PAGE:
Consider high-traffic areas, whether permanent or temporary. Around Los Angeles County, there are numerous swap meets, farmer’s markets, carnivals, and festivals nearly every month, where you pay a small fee to gain entrance. (See the below links to local events). Some of the best areas for small operations are considered “tourist traps” – these are essentially where you can sell low-cost items at a premium. A goofy tee-shirt that you paid $3 for can go for $14.95 all day long to tourists who are not as cost-conscious while on vacation.
Sell something that you know is in demand, for example, a food item you made the day before, or on the spot if possible, and in which there is a substantial profit margin. Consider something as simple as a popcorn maker on a cart, as the cost is low and the smell percolates the surrounding, bringing in customers.
Get access to several events for a small daily fee. Arrive early and leave late. Stand in front of your booth and engage passer buys with free samples or special offers. Most people need to be persuaded to buy.
Learn how to sell: learn what to say and what not to say, and when to just listen.
Most people don’t know how to sell and end up annoying their prospects by sounding pushy or desperate. Take a course at your local Small Business Development Center on sales techniques. Take the time to learn sales techniques that don’t come off as techniques. Usually, a sale is made after a conversation, not a monologue. First ask questions about their needs and then only later make a pitch of how your products can solve their problem. This process is called “consultative sales.”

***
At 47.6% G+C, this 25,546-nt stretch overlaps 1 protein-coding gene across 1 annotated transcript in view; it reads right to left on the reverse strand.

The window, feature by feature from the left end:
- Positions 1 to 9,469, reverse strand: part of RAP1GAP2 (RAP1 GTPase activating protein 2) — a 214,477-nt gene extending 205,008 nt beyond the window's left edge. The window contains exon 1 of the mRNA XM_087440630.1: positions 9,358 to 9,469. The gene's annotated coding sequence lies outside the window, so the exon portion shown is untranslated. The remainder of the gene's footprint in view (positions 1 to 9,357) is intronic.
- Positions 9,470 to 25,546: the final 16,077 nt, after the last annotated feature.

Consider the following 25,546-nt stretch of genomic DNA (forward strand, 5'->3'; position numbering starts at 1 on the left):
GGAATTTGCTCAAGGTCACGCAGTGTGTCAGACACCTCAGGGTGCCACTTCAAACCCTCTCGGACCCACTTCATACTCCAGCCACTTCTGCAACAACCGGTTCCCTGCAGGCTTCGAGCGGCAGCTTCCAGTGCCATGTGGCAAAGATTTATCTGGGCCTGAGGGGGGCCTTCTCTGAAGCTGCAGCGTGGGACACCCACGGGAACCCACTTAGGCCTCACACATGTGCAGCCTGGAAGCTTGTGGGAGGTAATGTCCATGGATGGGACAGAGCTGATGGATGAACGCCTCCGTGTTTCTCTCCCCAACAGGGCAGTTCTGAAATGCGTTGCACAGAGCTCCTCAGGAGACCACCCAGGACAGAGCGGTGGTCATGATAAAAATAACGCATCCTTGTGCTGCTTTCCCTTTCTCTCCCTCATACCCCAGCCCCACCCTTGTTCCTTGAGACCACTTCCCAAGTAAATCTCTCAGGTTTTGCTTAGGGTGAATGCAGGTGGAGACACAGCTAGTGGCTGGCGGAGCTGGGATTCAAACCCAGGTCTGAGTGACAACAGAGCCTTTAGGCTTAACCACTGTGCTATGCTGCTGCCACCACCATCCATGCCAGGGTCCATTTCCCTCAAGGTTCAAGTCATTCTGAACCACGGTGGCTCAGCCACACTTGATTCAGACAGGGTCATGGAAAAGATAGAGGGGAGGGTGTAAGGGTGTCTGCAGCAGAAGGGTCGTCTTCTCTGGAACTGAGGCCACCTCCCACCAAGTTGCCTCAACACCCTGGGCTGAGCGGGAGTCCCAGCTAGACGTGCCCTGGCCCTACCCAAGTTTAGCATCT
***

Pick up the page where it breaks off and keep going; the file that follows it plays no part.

An extra few hundred dollars every Saturday or Sunday can go a long way to help pay your household bills. You may have to test the market to see what sells. Once you find a niche product, see if the event producers will guarantee that they won’t let another similar product seller in the event.
LA Farmer’s Markets:
Finally, be sure to develop a professional profile (more than a resume) on LinkedIn.com. You’ll want to start developing a large network quickly. Feel free to invite me to connect with you and I’ll give you access to my network of 5,700 and growing direct connections: http://www.linkedin.com/in/andrewbarden.
Keep up hope! May good fortune, gainful employment, and increased income quickly shine down upon you!